Unresectable Hepatocellular Carcinoma (unresectable + hepatocellular_carcinoma)

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Selected Abstracts

A randomized controlled trial of transcatheter arterial chemoembolization with lipiodol, doxorubicin and cisplatin versus intravenous doxorubicin for patients with unresectable hepatocellular carcinoma

M. MABED md, professor
Hepatocellular carcinoma (HCC) is a major and often therapeutically frustrating oncological problem. A total of 100 patients with unresectable HCC were recruited and randomized to be treated with either transcatheter arterial chemoembolization (TACE) or systemic chemotherapy. Fifty patients were treated with TACE using lipiodol, doxorubicin and cisplatin, while 50 patients were treated with systemic doxorubicin alone. Patients treated with TACE achieved a significantly higher response rate, with partial response achieved in 16 patients (32%) versus five patients (10%) in the chemotherapy arm (P = 0.007). A significantly more favourable tumour response to chemoembolization was found in patients with single lesions (P = 0.02), Child class A (P = 0.007), Okuda stage 1 (P = 0.005) and ,-feto protein less than 400 ng/mL (P < 0.001). The probability of tumour progression was significantly lower in cases treated with TACE where the median progression free survival was 32 weeks (range, 16,70 weeks) versus 26 weeks (range, 14,54 weeks) for patients treated with systemic chemotherapy (P = 0.03). However, the median overall survival did not differ significantly in cases treated with TACE (38 weeks) compared with those treated with chemotherapy (32 weeks) (P = 0.08), except for patients with serum albumin >3.3 g/dL (60 vs. 36 weeks; P = 0.003). Multivariate Cox regression analysis showed that a rise of serum albumin by 1 g/dL is associated with a decrease in the risk of death by 33% (95% confidence interval: 0.12,0.94, P = 0.038). Mortality in the chemoembolization arm was due to tumour progression in 18 patients (53%), liver failure in 11 patients (32%) and gastro intestinal tract (GIT) bleeding in 5 patients (15%). Mortality in the chemotherapy arm was due to tumour progression in 23 patients (64%), liver failure in 9 patients (25%) and GIT bleeding in 4 patients (11%). Treatment-related mortality was 4% in the TACE arm versus 0% in the chemotherapy arm. In conclusion, the overall survival benefits of TACE and systemic doxorubicin are similar for patients with unresectable HCC amenable to either treatment. It is crucial to optimize the benefit,risk ratio of TACE. In this setting, serum albumin level is a candidate marker for selection of cases who may benefit from this procedure. [source]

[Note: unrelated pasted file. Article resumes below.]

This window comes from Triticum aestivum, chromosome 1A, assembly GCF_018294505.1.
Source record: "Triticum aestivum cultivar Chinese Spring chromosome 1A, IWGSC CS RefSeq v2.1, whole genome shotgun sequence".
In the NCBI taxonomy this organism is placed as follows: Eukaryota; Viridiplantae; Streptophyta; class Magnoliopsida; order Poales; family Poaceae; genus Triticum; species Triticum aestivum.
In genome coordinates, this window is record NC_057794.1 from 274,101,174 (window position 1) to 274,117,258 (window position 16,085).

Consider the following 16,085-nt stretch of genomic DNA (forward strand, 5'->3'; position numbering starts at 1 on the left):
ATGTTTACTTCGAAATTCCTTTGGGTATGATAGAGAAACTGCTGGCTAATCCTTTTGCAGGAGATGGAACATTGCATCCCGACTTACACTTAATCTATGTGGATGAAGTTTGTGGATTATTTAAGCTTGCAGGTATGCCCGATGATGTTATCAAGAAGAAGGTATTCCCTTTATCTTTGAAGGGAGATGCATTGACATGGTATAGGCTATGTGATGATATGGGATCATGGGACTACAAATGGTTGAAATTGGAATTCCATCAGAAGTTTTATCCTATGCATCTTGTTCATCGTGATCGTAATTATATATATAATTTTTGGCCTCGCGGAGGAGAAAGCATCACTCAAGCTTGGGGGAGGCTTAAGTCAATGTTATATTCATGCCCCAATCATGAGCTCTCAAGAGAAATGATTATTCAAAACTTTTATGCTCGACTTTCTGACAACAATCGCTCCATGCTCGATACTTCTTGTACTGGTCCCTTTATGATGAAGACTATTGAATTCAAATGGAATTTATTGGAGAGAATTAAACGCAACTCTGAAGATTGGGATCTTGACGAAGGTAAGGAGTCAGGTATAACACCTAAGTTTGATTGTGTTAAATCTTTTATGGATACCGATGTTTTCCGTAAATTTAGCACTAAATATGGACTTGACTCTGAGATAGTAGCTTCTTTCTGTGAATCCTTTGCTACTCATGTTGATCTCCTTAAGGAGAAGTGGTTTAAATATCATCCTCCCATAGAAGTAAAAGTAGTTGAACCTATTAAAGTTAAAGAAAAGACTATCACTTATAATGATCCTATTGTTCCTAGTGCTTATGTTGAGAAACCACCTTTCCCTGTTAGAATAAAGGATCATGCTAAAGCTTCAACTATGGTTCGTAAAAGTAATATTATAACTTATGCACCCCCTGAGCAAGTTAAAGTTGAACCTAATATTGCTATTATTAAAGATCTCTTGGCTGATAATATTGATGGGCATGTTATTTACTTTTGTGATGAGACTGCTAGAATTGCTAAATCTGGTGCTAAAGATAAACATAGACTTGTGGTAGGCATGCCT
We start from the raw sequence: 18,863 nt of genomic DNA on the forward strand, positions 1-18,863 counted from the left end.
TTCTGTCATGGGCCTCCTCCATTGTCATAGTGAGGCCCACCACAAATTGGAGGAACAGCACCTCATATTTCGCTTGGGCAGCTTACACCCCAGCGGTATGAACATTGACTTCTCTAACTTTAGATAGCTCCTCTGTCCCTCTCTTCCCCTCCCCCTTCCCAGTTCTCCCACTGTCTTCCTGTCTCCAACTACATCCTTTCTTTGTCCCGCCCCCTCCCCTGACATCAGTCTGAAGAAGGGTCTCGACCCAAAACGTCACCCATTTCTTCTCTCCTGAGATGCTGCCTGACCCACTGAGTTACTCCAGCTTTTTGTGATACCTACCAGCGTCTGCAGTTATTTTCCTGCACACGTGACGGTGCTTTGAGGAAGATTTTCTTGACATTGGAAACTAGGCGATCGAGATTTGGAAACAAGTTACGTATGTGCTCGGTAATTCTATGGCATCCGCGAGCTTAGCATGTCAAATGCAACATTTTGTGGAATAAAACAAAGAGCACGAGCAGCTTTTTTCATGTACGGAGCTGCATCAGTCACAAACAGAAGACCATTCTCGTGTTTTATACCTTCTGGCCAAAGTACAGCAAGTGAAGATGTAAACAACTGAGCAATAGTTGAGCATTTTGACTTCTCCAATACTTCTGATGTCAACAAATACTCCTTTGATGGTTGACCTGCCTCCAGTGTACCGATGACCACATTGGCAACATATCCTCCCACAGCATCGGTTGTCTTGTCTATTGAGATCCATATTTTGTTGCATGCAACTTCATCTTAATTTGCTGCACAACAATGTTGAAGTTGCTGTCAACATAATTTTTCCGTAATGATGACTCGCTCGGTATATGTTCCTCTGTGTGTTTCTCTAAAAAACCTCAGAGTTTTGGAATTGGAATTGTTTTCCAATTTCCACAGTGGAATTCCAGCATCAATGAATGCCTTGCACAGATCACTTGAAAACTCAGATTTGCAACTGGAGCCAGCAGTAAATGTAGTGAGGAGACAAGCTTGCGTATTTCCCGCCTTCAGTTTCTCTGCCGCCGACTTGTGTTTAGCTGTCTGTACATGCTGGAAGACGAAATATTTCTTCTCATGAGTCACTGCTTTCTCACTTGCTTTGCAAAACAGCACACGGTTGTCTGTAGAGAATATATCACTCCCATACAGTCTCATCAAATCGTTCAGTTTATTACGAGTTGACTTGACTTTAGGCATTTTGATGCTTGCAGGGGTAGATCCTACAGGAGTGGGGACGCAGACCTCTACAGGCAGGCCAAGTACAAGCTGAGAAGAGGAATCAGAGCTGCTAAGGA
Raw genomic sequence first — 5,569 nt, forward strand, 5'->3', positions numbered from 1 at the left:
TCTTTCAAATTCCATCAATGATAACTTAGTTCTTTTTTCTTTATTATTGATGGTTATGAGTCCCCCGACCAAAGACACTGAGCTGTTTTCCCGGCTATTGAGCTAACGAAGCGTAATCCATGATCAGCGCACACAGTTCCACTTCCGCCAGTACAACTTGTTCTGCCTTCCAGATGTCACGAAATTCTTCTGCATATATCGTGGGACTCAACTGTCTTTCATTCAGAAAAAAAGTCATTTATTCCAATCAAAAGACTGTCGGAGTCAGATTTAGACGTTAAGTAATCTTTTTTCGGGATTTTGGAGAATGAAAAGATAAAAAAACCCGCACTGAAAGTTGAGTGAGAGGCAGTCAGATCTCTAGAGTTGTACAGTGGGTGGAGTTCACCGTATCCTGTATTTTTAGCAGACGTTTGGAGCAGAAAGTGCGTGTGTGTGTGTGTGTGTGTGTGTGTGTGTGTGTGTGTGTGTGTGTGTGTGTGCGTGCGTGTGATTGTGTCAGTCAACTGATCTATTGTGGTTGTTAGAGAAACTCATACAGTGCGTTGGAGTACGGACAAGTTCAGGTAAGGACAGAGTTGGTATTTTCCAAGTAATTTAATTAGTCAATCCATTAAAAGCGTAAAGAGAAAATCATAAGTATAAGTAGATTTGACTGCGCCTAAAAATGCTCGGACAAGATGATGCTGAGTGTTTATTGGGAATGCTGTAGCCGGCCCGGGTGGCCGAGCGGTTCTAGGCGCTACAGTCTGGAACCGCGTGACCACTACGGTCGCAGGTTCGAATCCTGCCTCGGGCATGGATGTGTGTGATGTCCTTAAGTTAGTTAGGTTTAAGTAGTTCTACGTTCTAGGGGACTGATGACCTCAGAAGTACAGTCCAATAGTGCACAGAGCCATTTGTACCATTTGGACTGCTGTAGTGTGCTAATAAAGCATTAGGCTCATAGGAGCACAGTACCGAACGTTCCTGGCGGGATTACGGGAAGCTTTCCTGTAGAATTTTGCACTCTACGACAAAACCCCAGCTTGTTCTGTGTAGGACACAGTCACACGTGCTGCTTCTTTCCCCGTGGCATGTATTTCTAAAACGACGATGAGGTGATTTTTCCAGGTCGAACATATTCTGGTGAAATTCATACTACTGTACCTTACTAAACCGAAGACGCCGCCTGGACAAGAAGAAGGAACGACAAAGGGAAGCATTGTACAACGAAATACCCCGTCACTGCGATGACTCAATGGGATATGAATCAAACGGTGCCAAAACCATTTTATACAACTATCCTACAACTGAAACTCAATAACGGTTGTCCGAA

Impact of evidence-based medicine on the treatment of patients with unresectable hepatocellular carcinoma

Aliment Pharmacol Ther,31, 493,501 Summary Background, A randomized controlled trial performed by the Barcelona Clinic Liver Cancer (BCLC) published in 2002 demonstrated that transcatheter arterial chemoembolisation (TACE) is an effective treatment for well-selected patients with unresectable hepatocellular carcinoma (HCC). Aim, To access whether this information has modified the use of TACE in clinical practice. Methods, From 2042 HCC patients included in the Italian Liver Cancer database, we selected 336 cases diagnosed over two 4-year periods (1999,2002, n = 161 and 2003,2006, n = 175), fulfilling the inclusion criteria of the BCLC study. These groups were compared for TACE application rate, patient characteristics and survival. Results, Patients undergoing TACE increased in the 2003,2006 period (from 62% to 73%, P = 0.035), with an increase in of Child-Pugh class A (from 64% to 77%, P = 0.048) and advanced HCC patients (from 54% to 69%, P = 0.041). In the 1999,2002 period, there was no significant difference in survival between TACE-treated and untreated patients, while in the 2003,2006 period, TACE-treated patients survived longer (P < 0.0001). Conclusions, Following the publication of studies providing evidence of a survival benefit of TACE in selected patients with unresectable HCC, significantly more patients with well-compensated cirrhosis underwent TACE within this very homogenous population, leading to an increased survival despite a more advanced tumour stage. [source]

Transcatheter arterial chemoembolization vs. chemoinfusion for unresectable hepatocellular carcinoma in patients with major portal vein thrombosis